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Allen M., Esq.
Allen M., Esq., Employment Lawyer
Category: Employment Law
Satisfied Customers: 19229
Experience:  Employment/Labor Law Litigation
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I was suspended do to my employer smelling alcohol on my breath,

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I was suspended do to my employer smelling alcohol on my breath, (I admitted gargling with it because of a broken off tooth). I was given a breatholizer three times and all three times it registered zero. After I was suspended it was determined that I was having seizures due to a new SSRI I started the day prior. I have a NYS doctor's script detailing the reaction. Does my employer have a right to terminate me? Also, I work at a Drug and alcohol clinic and went through 2 evaluations during suspension with the determination that treatment was not indicated.
Submitted: 5 years ago.
Category: Employment Law
Expert:  Allen M., Esq. replied 5 years ago.
Thank you for using Just Answer. Between my law practice and other law related jobs, I have over 13 years experience. I look forward to assisting you.

If you don't have an employment contract specifically stating that you can only be terminated for cause, your employer always has the right to fire you. They don't need a good or even accurate reason in an "at will" employment situation.

Now, that's only mostly true.

When an employer chooses to exercise a suspension or termination without a good reason AND there are factors like a disability in play, the employer can be accused of (if you wish) discriminating against you based on an existing or perceived disability.
Customer: replied 5 years ago.

My previous evaluations are exceptional, and have been for the past four and half years. This was an isolated incident. I actually have a contract with the state of New York. The agency in question is the fiscal agent that houses the coaltion/grant that I work out of. I am not sure if the Executive Director has the ability to fire me since I was accepted and hired by the state. Also, I would be o.k. with a brief probation period but not a reduction in pay. Advise.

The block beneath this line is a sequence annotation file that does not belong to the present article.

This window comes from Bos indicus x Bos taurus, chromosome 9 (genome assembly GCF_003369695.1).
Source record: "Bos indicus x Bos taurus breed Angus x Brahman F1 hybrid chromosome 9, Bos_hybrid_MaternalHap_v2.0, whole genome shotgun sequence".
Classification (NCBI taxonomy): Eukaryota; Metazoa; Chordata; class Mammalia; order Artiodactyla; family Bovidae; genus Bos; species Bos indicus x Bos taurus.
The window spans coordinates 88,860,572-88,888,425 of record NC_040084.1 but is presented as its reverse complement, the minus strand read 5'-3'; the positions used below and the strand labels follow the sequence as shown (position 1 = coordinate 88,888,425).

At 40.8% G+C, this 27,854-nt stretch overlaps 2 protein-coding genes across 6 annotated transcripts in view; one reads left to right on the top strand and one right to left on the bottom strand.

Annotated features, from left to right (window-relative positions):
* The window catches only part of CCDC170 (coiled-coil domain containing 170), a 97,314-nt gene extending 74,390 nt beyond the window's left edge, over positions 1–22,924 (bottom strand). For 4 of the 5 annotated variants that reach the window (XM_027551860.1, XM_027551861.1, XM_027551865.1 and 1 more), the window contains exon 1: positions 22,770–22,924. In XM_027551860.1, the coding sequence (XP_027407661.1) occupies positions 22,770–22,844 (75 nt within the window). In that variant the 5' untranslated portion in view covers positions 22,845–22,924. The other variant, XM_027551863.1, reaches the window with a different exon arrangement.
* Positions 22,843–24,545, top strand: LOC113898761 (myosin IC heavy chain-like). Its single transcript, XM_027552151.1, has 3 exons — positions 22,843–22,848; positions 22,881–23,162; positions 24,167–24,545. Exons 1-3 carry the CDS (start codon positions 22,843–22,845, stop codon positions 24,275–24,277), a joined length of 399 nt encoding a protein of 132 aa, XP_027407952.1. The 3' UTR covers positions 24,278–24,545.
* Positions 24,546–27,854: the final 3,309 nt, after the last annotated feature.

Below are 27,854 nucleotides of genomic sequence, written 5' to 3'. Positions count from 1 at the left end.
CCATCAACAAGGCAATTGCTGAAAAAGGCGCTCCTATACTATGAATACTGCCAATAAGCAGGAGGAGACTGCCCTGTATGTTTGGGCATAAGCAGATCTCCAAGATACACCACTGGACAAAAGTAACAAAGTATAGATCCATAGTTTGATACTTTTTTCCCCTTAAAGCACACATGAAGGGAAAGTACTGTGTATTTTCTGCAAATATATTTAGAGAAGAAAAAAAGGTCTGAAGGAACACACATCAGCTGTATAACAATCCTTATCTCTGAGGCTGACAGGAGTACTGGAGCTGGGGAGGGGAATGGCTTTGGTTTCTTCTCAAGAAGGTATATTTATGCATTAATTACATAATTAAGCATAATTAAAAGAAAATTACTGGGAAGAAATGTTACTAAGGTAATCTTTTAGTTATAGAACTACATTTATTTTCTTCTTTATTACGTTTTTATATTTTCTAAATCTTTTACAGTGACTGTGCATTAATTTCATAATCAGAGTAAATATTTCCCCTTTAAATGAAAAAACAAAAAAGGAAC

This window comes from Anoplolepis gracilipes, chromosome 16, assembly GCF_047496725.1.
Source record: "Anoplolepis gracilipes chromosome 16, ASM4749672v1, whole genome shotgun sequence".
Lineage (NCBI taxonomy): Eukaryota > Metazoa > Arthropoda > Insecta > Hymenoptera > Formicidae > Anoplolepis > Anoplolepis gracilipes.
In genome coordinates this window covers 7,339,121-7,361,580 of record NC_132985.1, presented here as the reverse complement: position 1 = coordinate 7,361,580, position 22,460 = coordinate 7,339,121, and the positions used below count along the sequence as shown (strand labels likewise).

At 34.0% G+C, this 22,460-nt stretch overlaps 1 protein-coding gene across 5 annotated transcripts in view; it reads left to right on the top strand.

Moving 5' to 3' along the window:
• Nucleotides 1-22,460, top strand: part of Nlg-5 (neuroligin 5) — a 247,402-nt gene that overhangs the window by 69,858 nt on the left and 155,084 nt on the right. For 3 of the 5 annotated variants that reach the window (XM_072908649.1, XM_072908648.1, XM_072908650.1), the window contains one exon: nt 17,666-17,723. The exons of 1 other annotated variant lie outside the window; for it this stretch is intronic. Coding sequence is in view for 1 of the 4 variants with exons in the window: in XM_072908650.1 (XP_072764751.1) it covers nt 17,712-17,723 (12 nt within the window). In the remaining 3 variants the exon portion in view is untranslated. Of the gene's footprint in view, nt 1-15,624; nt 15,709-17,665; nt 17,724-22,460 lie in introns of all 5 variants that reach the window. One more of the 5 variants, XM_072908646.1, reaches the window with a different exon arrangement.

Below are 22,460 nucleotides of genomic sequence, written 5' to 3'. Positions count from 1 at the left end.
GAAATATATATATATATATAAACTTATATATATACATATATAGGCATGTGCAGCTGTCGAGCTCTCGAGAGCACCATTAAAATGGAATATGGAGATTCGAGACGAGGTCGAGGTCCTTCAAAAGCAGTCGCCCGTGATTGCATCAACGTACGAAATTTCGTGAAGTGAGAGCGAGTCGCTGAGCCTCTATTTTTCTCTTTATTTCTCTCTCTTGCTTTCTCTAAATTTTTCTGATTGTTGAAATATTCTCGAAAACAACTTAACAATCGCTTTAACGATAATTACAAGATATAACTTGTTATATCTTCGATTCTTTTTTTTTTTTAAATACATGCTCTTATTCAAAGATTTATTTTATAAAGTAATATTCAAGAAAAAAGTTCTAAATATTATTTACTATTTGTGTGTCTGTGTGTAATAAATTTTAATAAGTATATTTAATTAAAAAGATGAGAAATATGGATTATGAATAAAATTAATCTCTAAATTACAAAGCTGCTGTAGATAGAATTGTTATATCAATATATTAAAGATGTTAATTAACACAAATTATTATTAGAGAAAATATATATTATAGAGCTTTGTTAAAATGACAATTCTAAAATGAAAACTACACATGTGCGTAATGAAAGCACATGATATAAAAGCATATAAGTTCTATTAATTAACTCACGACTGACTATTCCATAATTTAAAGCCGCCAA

Expert:  Allen M., Esq. replied 5 years ago.
Ok. As a state employee, which you didn't really indicate in your initial question, you have more protections. You are entitled to due process before they can make final any suspension or termination decisions. You can then argue the validity of their basis for suspension or termination.

You have to make that fight in office first because you have to exhaust your administrative rights before you can file any further claims.

If they do not meet you in the middle at least on what you'd be willing to accept, then you'll have to file a claim of lack of due process in your state's court system.
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Customer: replied 5 years ago.


It is a bit tricky because it is a federal and state grant position, so I am not really an employee by the state. I was however approved by them and signed a contract. Another side note; The day of the incident, I was impaired because of the new SSRI I was taking. I did request going to the wellness center but was allowed to walk home while having a grand mal seizure to an empty house no less. I am going in for my appt. at 2:30 and want to be armed with some legal advice.

Expert:  Allen M., Esq. replied 5 years ago.
Ok. Being impaired based on a medication can be used to your advantage where you can show that you did not blow positive on a Breathalyzer and that the medication, which was new to you, caused the issues.

If you were not hired by the state, but just approved, then my previous answer remains valid. As an "at will" employee, you'd have to allege that they are really discriminating against a perceived disability here and not granting you a reasonable accommodation under the ADA. That's your only recourse. If the employer doesn't change their mind on their own, you'll have to file an EEOC complaint.